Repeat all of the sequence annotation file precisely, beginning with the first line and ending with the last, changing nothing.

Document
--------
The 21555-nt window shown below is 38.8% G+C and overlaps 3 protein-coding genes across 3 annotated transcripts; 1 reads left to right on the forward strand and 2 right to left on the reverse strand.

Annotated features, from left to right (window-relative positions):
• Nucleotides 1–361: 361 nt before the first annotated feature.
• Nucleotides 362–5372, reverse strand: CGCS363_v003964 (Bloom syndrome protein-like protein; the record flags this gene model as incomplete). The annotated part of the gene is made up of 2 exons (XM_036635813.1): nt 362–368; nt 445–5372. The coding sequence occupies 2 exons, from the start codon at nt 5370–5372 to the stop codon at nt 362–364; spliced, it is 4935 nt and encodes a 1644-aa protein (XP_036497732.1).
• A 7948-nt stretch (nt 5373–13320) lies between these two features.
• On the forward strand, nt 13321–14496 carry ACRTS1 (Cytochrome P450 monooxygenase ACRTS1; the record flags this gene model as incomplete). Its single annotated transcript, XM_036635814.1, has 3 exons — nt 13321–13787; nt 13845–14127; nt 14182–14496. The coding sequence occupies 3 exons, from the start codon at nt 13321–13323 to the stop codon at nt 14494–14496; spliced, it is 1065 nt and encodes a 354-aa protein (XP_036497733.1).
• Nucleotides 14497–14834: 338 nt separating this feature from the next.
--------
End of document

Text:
The 21555-nt window shown below is 38.8% G+C and overlaps 3 protein-coding genes across 3 annotated transcripts; 1 reads left to right on the forward strand and 2 right to left on the reverse strand.

Annotated features, from left to right (window-relative positions):
• Nucleotides 1–361: 361 nt before the first annotated feature.
• Nucleotides 362–5372, reverse strand: CGCS363_v003964 (Bloom syndrome protein-like protein; the record flags this gene model as incomplete). The annotated part of the gene is made up of 2 exons (XM_036635813.1): nt 362–368; nt 445–5372. The coding sequence occupies 2 exons, from the start codon at nt 5370–5372 to the stop codon at nt 362–364; spliced, it is 4935 nt and encodes a 1644-aa protein (XP_036497732.1).
• A 7948-nt stretch (nt 5373–13320) lies between these two features.
• On the forward strand, nt 13321–14496 carry ACRTS1 (Cytochrome P450 monooxygenase ACRTS1; the record flags this gene model as incomplete). Its single annotated transcript, XM_036635814.1, has 3 exons — nt 13321–13787; nt 13845–14127; nt 14182–14496. The coding sequence occupies 3 exons, from the start codon at nt 13321–13323 to the stop codon at nt 14494–14496; spliced, it is 1065 nt and encodes a 354-aa protein (XP_036497733.1).
• Nucleotides 14497–14834: 338 nt separating this feature from the next.